Strong fundamentals have helped General Motors (GM) stock hold steady in recent weeks amid the GM recall crisis involving faulty ignition switches tied to at least 13 deaths and more than 30 crashes over the past decade. But as Congress demands answers and accountability from GM over why it took so long to issue a recall, a darker question is emerging:
Did a cash-strapped General Motors deliberately cover up the defect — and could GM’s inaction rise to the level of criminal behavior?
That’s why both Congressional subcommittees that grilled GM CEO Mary Barra this week want to know what top GM executives knew about the ignition switch defect — and the decision to assign the same number to a redesigned part — and when they knew it.
General Motors Pounded in Hearings Over GM Recall
In Wednesday’s Senate subcommittee hearing over the GM recall, Sen. Claire McCaskill, D-Mo., fired a shot across General Motors’ bow, alleging the company’s “culture of cover-up” led a GM engineer to lie in a deposition for a lawsuit against the company last year.
That engineer, Ray DiGorgio, said in the deposition he never approved changes to the ignition switch; in fact, GM documents prove DiGorgio personally signed off on the changes in 2006. GM did not make DiGorgio, who still works for the company, available for comment.
On Tuesday, House Subcommittee Chair Tim Murphy, R-Pa., asked Barra an even more pointed question:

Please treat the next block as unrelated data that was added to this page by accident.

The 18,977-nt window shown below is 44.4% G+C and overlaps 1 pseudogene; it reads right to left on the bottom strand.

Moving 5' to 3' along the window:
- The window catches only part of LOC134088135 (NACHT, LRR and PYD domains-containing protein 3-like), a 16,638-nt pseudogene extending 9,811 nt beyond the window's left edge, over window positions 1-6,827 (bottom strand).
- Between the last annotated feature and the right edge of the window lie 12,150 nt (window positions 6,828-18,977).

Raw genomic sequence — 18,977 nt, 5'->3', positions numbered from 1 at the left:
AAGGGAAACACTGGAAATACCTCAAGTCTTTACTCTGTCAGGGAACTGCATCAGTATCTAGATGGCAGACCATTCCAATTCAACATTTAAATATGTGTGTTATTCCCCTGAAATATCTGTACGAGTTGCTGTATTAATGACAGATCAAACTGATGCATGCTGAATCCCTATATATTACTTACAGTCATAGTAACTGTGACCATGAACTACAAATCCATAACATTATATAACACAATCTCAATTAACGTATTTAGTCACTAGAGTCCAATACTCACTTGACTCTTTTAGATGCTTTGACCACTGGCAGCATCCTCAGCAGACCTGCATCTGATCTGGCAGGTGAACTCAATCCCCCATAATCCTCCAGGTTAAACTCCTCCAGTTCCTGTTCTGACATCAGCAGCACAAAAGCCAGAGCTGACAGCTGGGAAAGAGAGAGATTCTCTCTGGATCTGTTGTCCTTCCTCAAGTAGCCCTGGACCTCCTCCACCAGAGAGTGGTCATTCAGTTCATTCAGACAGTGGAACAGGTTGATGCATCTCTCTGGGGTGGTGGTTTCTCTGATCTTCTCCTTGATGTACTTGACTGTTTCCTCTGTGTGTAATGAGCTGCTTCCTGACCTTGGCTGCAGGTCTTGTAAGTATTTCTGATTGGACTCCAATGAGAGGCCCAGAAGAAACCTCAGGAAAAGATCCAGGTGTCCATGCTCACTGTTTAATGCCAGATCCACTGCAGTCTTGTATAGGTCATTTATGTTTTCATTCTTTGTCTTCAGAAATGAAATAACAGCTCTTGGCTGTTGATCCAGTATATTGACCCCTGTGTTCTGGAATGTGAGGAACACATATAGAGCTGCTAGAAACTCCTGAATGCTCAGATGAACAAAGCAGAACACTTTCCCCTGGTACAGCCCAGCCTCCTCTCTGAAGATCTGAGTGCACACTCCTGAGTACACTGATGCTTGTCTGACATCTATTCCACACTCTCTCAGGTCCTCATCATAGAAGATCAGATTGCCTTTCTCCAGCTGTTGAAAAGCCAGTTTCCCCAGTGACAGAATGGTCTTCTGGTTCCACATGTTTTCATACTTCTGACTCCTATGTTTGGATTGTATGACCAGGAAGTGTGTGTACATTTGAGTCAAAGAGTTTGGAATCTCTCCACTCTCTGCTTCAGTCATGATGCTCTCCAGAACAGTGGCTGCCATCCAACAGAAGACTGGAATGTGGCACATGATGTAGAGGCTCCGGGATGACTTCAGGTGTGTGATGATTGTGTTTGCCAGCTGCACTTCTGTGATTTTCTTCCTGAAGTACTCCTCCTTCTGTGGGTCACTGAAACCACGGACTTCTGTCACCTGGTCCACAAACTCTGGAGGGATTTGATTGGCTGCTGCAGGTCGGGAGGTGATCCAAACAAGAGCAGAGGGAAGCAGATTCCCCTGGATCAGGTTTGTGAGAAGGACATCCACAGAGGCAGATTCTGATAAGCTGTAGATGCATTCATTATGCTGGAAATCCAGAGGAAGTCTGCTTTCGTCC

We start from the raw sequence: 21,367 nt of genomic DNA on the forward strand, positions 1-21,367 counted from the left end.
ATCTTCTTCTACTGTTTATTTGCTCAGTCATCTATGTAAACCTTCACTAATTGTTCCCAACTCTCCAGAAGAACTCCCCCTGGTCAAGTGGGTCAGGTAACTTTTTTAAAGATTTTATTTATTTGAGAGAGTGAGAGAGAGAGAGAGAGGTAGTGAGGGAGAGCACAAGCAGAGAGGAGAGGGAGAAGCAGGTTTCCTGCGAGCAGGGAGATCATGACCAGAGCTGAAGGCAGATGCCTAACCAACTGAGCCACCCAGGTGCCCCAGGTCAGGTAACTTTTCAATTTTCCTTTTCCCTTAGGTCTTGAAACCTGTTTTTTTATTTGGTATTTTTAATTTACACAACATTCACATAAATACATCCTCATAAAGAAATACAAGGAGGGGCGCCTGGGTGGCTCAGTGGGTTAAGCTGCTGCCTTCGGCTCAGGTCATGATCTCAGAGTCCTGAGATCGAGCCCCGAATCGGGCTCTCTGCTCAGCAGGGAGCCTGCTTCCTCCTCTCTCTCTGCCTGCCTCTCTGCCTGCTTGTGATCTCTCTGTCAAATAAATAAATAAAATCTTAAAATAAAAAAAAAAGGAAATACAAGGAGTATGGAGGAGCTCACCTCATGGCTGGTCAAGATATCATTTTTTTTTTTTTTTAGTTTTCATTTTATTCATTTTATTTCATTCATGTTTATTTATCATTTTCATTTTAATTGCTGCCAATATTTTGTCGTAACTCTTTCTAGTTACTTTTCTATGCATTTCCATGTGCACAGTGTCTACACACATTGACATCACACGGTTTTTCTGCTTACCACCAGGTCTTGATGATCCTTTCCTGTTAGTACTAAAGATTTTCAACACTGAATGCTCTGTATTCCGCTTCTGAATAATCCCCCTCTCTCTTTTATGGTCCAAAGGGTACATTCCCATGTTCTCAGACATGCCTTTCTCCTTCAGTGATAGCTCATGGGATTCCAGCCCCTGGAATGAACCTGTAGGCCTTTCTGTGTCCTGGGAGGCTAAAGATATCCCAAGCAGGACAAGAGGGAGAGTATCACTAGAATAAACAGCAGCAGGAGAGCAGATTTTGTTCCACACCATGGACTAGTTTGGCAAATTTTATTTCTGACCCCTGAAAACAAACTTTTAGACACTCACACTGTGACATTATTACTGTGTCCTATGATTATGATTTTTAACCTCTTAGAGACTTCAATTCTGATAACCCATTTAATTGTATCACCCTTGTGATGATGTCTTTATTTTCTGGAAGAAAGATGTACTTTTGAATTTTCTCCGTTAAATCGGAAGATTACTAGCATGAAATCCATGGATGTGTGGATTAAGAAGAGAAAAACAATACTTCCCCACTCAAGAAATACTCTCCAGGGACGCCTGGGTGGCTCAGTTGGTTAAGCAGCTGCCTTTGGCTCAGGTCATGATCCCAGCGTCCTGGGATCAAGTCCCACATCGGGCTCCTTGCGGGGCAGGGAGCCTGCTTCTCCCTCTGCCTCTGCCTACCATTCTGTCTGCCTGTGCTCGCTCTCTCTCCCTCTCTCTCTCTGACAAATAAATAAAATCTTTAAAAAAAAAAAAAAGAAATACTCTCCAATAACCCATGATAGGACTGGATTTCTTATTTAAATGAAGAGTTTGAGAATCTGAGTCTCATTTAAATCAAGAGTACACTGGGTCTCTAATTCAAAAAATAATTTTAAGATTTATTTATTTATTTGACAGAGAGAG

“Did GM purposely, willfully negotiate during the bankruptcy issues, or in the process of obtaining the loans did they purposely withhold any information, that they may have known about pending lawsuits or things that would emerge in the future about the Cobalt or other cars?”
Barra’s stunning answer: “I personally did not withhold any information … I am not aware of [that], but I can’t speak to every single person.”
Congress and federal regulators almost certainly will reach out to more GM executives, and this line of questioning should chill the blood of GM stock holders. Should any proof emerge that General Motors deliberately failed to disclose such a serious defect, that would pose a huge problem for the automaker.
Where Things Went Awry
Faulty parts and vehicle recalls are fairly common, but what sets this case apart is the highly unusual way GM chose to deal with the problem.
As early as 2001, GM was aware of a defect in an ignition switch produced by parts manufacturer Delphi (DLPH) for the Saturn Ion that could suddenly cause the small car to stall, which also disabled airbags; the new Chevy Cobalt experienced the same problem in 2004.
In 2005, GM rejected a 57-cent-per-car plan to fix the problem, citing cost issues and the lack of an acceptable business case. (Reuters obtained a separate document that indicated the cost would be “an extra 90 cents per unit and additional tooling costs of $400,000.”) At the time, GM was losing billions of dollars on labor costs and the impact of high gas prices on SUV sales.
But that’s where it gets interesting: GM did redesign the faulty ignition switch in 2006 — but kept the same part number for both the original and the redesigned part. According to a senior engineering expert I spoke with, if there is any change to a part’s “form, fit and function” — a manufacturing term that encompasses the physical, functional and performance characteristics — that part must be assigned a different number that identifies it as a revision. GM clearly did not follow that standard engineering practice with the redesigned part.